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Bolts of Lightning: Thoughts on Speculative Fiction

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Speculative fiction has been a favorite genre of mine for years. I like the ideas in the fiction; I like the short story length. It gives a writer a chance to work on his/her craft; in essence, it gives a writer a chance to be a wordsmith.

Writing comes down to creating connections—making that momentary bridge between the writer and the readers—and those connections are made through words. In its basic sense, writing is a means of transmitting the thoughts and images that reside in a writer’s brain to a reader in the most effective and accurate fashion. In a letter to George Bainton in 1888, one of my favorite authors, Mark Twain, described the desire for this accuracy in the following way: “The difference between the almost right word and the right word is really a large matter–it’s the difference between the lightning bug and the lightning.”

This is what I look for in speculative fiction—words or phrases that can make that connection between the reader and the writer with the force of a bolt of lightning. This is what I search for as a reader and this is what I strive for as a writer—the amount of impact that will make a story memorable.

Recently I had that “lightning bolt” reaction when reading Ken Liu’s speculative fiction story, “The Paper Menagerie.” A friend of mine had a similar reaction when reading Brian Grigg’s “Wendell, Custodian of the Galaxy,” published in the March, 2013 issue of Penumbra (a story that I really enjoyed as well!). What causes that “lightning bolt” reaction with a reader? I know when it happens to me as a reader, but it is something I continue to work on each time I put a metaphoric pen to paper.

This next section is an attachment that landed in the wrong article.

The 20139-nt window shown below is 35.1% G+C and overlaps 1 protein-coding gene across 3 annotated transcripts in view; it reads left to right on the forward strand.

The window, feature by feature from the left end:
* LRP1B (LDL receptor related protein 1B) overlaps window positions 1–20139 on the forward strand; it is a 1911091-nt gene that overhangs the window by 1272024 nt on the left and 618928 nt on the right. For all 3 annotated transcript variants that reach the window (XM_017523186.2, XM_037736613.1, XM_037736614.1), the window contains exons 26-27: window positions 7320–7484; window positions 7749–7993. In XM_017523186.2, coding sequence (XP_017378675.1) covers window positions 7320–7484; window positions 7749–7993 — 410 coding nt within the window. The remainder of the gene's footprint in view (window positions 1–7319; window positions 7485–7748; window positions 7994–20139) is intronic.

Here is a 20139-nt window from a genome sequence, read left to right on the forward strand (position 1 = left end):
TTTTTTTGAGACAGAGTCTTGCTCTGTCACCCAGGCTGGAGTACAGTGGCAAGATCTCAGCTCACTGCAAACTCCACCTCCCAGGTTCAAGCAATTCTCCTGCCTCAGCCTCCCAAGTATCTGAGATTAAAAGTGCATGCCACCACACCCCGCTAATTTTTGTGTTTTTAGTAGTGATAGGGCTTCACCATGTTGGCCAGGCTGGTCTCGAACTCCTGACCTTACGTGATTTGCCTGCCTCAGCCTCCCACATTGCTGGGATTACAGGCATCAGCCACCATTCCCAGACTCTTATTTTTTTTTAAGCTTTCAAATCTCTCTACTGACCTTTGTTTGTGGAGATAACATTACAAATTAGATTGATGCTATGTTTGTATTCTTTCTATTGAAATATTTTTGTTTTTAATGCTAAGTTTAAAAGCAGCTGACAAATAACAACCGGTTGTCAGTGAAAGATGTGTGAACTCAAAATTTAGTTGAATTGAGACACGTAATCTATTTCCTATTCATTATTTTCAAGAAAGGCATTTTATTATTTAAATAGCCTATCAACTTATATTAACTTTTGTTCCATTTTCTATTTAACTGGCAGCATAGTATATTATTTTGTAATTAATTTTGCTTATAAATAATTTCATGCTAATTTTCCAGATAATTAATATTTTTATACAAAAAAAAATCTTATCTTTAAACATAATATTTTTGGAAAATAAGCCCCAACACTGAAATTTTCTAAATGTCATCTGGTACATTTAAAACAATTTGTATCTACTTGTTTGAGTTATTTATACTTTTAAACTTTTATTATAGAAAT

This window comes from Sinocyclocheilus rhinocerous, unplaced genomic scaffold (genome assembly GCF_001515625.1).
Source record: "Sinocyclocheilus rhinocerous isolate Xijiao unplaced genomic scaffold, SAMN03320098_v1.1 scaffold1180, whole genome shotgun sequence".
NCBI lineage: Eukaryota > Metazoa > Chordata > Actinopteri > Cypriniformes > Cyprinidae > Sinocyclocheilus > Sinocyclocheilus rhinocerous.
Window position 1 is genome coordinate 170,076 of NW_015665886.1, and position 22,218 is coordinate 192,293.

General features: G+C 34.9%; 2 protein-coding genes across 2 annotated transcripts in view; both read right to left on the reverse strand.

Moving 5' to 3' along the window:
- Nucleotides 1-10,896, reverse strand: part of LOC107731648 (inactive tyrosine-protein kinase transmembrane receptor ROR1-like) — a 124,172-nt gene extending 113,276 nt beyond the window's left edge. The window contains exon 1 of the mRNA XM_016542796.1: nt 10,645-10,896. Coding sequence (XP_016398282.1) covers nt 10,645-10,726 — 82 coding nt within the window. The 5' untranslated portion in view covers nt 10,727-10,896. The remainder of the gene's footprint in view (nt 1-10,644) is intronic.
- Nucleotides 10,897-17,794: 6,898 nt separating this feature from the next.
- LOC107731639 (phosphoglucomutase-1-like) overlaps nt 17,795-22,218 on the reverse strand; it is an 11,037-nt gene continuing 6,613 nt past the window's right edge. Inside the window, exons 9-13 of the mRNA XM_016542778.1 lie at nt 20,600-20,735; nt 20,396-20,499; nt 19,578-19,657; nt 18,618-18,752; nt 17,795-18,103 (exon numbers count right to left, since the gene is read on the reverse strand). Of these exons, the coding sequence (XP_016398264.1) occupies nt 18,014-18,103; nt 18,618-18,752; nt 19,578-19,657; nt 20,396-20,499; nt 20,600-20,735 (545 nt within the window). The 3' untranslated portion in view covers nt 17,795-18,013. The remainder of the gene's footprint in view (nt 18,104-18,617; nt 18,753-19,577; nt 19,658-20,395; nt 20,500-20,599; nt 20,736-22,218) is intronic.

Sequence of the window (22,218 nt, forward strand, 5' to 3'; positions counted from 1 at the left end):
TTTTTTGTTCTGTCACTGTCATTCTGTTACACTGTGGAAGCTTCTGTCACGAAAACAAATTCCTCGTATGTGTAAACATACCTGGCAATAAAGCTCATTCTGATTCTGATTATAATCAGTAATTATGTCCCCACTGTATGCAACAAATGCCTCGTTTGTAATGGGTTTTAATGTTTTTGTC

Many of my short stories start out a great deal longer than their finished versions. I pare them down, looking for those essential words or phrases that will connote as much meaning to a reader as an entire paragraph. This is not an easy task; changing one paragraph can alter the entire meaning of the story. This is where multiple drafts come in, and why I am grateful for the technology we have today. I can save one version of a story, make changes, and go back to the first version if I prefer it with a mere click of a mouse button. (I almost cannot imagine writing and revising with pen and paper the way that Twain did!)

If all this goes well, I will create a connection to my readers with my words. They will interiorize the thoughts and images from my writing. They will see the characters, experience the emotions, and wander in the storyscape I create. We will have that momentary bridge of understanding, complete with a lightning bolt or two.

(Originally published for the Penumbra Blog at Musapublishing.com)

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2 comments

  1. I loved this. I hope I truly understand what you are talking about and what Mark Twain described so brilliantly. The telling word or phrase can bring an immediacy and resonance to a story which a thousand poorly chosen phrases can never do. My only advice to anyone is to make sure you see very clearly what it is you wish to describe before you attempt to describe it, whether it be a physical scene or an emotion. Blurred vision leads to un-telling descriptions and forgettable stories

    Like

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